How to Fend Off Nosy Coworkers

Jul 3, 2014
4 Min Read

Unless you work alone for your whole career, you’re likely to run into nosy coworkers who want more information about your private life than you’re comfortable sharing. If you read last month’s post about the nosiest of nosy coworkers, you know that some people can be remarkably persistent when they want details about your love life, your reproductive choices, your salary, or other personal topics.

If you’re look for ways to shut down these types of intrusions in the workplace while still keeping the peace, the most important thing you can do is to get clear in your mind about the fact that you aren’t obligated to share personal details when you don’t want to. People often resist shutting down inappropriate boundary-violators because they don’t want to feel rude. It’s helpful to remember that the boundary-violator is the rude one, not you – all you’re doing is politely but firmly declining to share overly personal information.

So what do you say to coworkers who press you to share details that you’d rather not divulge? If someone doesn’t get your first few hints, it’s time to be direct! It’s okay to simply explain, nicely, that a particular topic is off-limits. For instance, you could use lines like these:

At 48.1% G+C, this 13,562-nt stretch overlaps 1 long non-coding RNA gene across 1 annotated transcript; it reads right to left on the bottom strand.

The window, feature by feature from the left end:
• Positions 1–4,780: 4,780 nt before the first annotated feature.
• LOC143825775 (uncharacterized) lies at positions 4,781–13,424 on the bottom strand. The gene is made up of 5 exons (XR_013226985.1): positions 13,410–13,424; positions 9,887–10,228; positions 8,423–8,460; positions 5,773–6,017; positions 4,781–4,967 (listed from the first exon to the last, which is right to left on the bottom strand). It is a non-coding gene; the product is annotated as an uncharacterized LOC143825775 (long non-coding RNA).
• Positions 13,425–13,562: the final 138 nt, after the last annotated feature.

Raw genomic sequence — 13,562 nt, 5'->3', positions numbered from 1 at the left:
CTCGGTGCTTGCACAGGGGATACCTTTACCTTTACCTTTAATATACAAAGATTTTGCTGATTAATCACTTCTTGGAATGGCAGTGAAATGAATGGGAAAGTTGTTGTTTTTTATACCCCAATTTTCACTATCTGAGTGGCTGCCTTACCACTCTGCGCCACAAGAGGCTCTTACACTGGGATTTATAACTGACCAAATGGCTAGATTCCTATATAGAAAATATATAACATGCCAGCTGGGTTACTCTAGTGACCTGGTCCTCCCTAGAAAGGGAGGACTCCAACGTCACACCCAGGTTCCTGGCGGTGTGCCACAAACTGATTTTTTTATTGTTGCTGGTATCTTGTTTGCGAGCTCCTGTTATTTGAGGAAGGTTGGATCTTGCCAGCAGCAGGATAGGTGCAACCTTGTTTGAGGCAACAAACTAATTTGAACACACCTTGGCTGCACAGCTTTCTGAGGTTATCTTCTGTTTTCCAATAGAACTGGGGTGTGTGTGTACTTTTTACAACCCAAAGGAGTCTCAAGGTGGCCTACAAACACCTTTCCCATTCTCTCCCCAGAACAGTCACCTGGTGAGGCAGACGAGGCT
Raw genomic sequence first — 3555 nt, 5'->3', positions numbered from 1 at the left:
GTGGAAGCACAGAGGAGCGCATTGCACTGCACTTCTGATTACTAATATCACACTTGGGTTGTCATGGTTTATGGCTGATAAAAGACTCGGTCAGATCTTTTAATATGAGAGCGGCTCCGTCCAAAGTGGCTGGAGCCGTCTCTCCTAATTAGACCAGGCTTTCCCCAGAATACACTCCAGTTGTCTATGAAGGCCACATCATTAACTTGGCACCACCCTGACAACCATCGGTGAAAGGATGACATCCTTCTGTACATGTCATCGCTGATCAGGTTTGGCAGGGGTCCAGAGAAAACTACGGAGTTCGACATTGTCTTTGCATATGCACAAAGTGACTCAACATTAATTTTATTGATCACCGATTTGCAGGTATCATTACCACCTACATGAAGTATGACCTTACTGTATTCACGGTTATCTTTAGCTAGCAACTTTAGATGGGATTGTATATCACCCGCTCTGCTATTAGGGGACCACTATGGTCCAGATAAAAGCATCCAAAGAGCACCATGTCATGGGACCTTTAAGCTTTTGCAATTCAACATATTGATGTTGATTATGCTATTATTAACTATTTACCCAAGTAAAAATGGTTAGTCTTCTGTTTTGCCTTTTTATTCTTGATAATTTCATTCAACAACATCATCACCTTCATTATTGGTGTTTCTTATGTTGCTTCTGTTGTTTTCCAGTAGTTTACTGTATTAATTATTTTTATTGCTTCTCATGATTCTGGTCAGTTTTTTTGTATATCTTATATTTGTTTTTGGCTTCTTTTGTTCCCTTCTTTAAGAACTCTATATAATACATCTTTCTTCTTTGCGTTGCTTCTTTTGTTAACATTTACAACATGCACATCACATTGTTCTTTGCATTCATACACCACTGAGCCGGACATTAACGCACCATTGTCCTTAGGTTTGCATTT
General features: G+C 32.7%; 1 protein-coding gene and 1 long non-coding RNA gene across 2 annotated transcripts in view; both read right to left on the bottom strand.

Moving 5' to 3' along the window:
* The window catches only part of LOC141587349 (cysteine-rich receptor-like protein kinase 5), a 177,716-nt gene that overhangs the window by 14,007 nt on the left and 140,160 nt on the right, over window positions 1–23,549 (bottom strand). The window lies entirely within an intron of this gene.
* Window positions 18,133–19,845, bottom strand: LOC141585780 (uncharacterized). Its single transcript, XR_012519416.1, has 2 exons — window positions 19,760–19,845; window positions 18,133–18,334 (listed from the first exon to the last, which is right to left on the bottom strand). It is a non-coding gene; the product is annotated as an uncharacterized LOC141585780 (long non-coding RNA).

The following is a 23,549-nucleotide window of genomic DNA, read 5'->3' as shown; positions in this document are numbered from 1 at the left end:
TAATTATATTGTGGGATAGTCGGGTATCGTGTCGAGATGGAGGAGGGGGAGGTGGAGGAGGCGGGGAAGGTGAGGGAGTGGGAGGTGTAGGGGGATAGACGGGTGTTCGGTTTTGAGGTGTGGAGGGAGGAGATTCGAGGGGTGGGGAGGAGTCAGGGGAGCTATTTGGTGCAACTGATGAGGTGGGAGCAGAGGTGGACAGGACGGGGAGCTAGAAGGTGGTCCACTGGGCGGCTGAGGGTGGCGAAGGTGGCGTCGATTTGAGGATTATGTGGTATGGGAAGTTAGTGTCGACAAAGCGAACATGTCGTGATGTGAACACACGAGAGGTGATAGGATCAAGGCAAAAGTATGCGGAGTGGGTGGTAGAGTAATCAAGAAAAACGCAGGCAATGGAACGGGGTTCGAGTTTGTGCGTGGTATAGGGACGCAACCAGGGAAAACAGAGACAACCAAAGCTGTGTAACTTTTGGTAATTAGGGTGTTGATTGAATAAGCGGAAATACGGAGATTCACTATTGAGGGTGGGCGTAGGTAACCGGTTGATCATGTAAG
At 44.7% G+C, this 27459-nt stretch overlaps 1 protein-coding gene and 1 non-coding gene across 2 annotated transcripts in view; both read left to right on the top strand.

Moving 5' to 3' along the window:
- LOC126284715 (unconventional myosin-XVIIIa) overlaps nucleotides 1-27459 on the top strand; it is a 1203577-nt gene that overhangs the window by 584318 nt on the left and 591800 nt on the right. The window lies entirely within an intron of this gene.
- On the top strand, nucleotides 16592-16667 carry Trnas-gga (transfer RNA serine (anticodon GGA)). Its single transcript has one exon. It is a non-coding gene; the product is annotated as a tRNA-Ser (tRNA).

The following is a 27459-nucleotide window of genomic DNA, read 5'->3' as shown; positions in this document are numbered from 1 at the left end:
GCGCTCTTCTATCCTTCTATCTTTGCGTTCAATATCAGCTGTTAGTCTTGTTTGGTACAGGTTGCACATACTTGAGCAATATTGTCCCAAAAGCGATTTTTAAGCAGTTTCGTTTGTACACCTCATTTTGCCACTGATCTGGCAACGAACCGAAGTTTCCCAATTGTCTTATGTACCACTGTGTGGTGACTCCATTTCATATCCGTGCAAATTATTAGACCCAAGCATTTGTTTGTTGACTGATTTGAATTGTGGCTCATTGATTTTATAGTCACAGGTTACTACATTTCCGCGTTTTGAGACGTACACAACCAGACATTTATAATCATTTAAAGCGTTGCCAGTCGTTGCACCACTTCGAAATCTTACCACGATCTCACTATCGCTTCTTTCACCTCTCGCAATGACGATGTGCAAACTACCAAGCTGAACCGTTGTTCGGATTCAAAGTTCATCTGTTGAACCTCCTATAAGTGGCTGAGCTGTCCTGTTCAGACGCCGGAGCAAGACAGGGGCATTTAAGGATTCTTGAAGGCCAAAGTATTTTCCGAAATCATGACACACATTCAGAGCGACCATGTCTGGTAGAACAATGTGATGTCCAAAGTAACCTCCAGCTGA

• “That’s awfully personal!”
  • “I’m pretty private, actually, and would rather not talk about my dating life.”
  • “I’d rather not get into it at work – I like to keep that type of thing private.”
  • “Please don’t ask me personal questions like that.”
  • “That's between me and my husband/wife/accountant.”
  • “I’m not comfortable talking about that.”

These lines will be enough to shut down most nosiness. But occasionally you might run into someone who isn’t cowed by being nicely signaled that a subject is off-limits. If that happens, you’ll have to get more direct and more firm. For instance, if your coworker is badgering you about when you’re planning to get pregnant, you might say, “Jane, please stop asking me that. It’s inappropriate and it’s making me uncomfortable.” Direct? Yes. But again, remember that the other person is the one who has been rude and crossed normal lines of courtesy. You’re simply asserting that those boundaries do indeed exist and refusing to be pushed into a conversation you’re under no obligation to have.

And if you think you might be your office’s resident busybody, take this as a clarion call to give your coworkers some personal space! They’re far more likely to form the type of close relationship with you where they willingly share personal details if you don’t try to drag those details out of them by force!

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